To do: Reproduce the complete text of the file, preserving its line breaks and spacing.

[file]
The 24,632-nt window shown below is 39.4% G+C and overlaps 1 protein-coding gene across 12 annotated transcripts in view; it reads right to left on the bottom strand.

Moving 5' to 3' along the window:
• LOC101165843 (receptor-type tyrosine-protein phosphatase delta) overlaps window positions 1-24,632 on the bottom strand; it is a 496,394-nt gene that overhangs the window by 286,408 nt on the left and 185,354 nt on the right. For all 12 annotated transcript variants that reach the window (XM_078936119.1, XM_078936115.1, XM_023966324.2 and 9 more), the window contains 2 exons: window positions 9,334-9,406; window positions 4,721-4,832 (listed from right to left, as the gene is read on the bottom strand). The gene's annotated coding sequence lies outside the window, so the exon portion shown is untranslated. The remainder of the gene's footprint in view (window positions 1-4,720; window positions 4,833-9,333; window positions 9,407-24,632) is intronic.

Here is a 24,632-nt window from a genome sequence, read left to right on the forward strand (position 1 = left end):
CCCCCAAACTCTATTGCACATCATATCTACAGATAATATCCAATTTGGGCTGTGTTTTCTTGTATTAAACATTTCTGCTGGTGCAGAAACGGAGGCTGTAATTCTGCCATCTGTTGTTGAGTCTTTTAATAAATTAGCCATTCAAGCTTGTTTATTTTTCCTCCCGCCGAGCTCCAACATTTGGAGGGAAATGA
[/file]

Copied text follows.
The 24,632-nt window shown below is 39.4% G+C and overlaps 1 protein-coding gene across 12 annotated transcripts in view; it reads right to left on the bottom strand.

Moving 5' to 3' along the window:
• LOC101165843 (receptor-type tyrosine-protein phosphatase delta) overlaps window positions 1-24,632 on the bottom strand; it is a 496,394-nt gene that overhangs the window by 286,408 nt on the left and 185,354 nt on the right. For all 12 annotated transcript variants that reach the window (XM_078936119.1, XM_078936115.1, XM_023966324.2 and 9 more), the window contains 2 exons: window positions 9,334-9,406; window positions 4,721-4,832 (listed from right to left, as the gene is read on the bottom strand). The gene's annotated coding sequence lies outside the window, so the exon portion shown is untranslated. The remainder of the gene's footprint in view (window positions 1-4,720; window positions 4,833-9,333; window positions 9,407-24,632) is intronic.

Here is a 24,632-nt window from a genome sequence, read left to right on the forward strand (position 1 = left end):
CCCCCAAACTCTATTGCACATCATATCTACAGATAATATCCAATTTGGGCTGTGTTTTCTTGTATTAAACATTTCTGCTGGTGCAGAAACGGAGGCTGTAATTCTGCCATCTGTTGTTGAGTCTTTTAATAAATTAGCCATTCAAGCTTGTTTATTTTTCCTCCCGCCGAGCTCCAACATTTGGAGGGAAATGA